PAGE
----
More details are spilling out from Gov. Mark Dayton about his upcoming budget proposal, and this time it’s about new money for education programs.
Gov. Mark Dayton will seek approval for an expanded child care tax credit that would extend the benefit to 92,000 more Minnesota families.
The strike of a gavel Tuesday will start Minnesota’s Legislative session, a marathon of bills, amendments, debate and disagreements that will run into the spring. Here’s a taste of what may be brewing at the Capitol this year.
Minnesota lawmakers want to dive deeper into the details of a state report showing a $1 billion budget surplus awaits them. The House Ways and Means Committee summoned state finance officials to a hearing Friday to give more information about the just-released revenue forecast.
Minnesota finance officials say lawmakers have a $1 billion projected surplus at their disposal in the upcoming session. The estimate provided Thursday in a new economic forecast should make for a smoother path to a new two-year budget.
The Minnesota Orchestra says it has ended the 2014 budget year with a smaller-than-expected deficit of $650,000. The orchestra announced Tuesday that it reduced its deficit despite a 16-month lockout of union musicians that ended Feb. 1.
The embattled Archdiocese of St. Paul and Minneapolis has announced it will be slashing its budget by 20 percent. In a statement, the archdiocese says more than $5 million in cuts is due to unexpected legal fees.
After a year filled with scrutiny and scandal, the Archdiocese of St. Paul and Minneapolis says cuts are coming. The archdiocese will cut more than $5 million, or about 20 percent from its budget.
Republican Senate candidate Mike McFadden is making several promises for legislative action if he defeats Sen. Al Franken. McFadden vows to help write a balanced budget amendment — and a bill that would halt lawmaker pay if Congress doesn’t pass a budget — within his first 100 days in office.
Minnesota’s tax collections for the year have fallen further behind earlier projections. State finance officials reported Wednesday that tax collectors took in $10 million less than expected in August. Individual income taxes lagged the most. In all, the state took in more than $1.3 billion last month.
Wisconsin’s state budget will be nearly $1.8 billion in the red by mid-2017 based on a new estimate Monday, providing Democrats with more fodder to argue that Gov. Scott Walker and Republicans in control of the Legislature have mismanaged the state’s finances.
The mayor of Minneapolis hopes hiring four additional 911 operators will mean more consistent response times. Mayor Betsy Hodges says 911 calls are answered, on average, within 6 or 7 seconds.
Minneapolis Mayor Betsy Hodges unveiled Thursday her 2015 budget proposal for the city. She said her first budget focuses on equity, growth and running the city well. It also includes a property tax increase and a $3.5 million proposal to fund the Nicollet Mall redesign.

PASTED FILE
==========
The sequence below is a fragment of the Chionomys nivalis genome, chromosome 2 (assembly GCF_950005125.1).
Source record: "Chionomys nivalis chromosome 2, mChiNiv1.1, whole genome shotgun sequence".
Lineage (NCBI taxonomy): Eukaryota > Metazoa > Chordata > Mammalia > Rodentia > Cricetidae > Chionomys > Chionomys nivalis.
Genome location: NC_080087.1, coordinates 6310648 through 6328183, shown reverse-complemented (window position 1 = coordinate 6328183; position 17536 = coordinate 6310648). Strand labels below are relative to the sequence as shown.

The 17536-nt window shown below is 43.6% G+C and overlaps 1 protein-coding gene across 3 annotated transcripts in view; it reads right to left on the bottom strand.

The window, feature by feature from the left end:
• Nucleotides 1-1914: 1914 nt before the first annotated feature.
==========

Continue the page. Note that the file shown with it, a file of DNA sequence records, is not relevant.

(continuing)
Republican candidate for governor Marty Seifert says lawmakers should consider tapping the state’s rainy-day budget reserve for a road-construction infusion. Seifert said Friday that pulling from the reserve would be one option he’d use to address a backlog of road and bridge needs. He’s opposed to raising new revenue through taxes and fees.
Traveling to Italy is a wonderful but expensive adventure. Make the most of your money with these five budget tips.
Minnesota finance officials are releasing the latest details on state tax collections after a few months of disappointing figures. The quarterly update due Thursday covers revenue for April, May and June.
Minnesota’s defense against future budget shortfalls is a bit sturdier. State finance officials said Tuesday they deposited $150 million more into Minnesota government’s main rainy-day account.
The benefits of healthy eating are well known, but buying veggies, fruits and lean protein can be expensive. The cost of nutritious foods cranks up your grocery bill, while fast foods and processed foods are cheap in comparison. So do you sacrifice health to save money?
It’s not easy, but when you need transportation, there are ways to find a car despite a low credit score.
Political calculations are complicating consideration of a public works financing package. It’s a marquee bill being closely watched from water-starved Worthington to the campgrounds-in-waiting at the new Lake Vermilion State Park.
Gov. Mark Dayton says he’s willing to devote another $100 million of a budget surplus to spending on pressing needs above his previous proposal. Dayton said Thursday he made the offer to top lawmakers “in the spirit of accommodation.”
Minnesota senators are set to vote on a spending plan that devotes more money to preschool programs, financial aid for college students and allowances for caregivers for the disabled and elderly. The plan to be debated Tuesday would draw the money from the remaining state budget surplus.
The Minnesota House has approved a budget plan that would spend another $322 million of the state’s surplus. Debate went late into the night Thursday as lawmakers, mostly minority Republicans, offered some 40 amendments.
Minnesota’s Democratic-controlled House is considering a budget that spends another $322 million of the state’s surplus. Before discussion of the package began on Thursday, DFL leaders touted increased money for K-12 schools, caregivers for the elderly and disabled and roads battered by winter.
Caregivers for the elderly and disabled scored a major victory Monday when lawmakers from both parties in the Minnesota House and Senate committed to a 5 percent state rate increase aimed at preserving quality care for more than 92,000 people.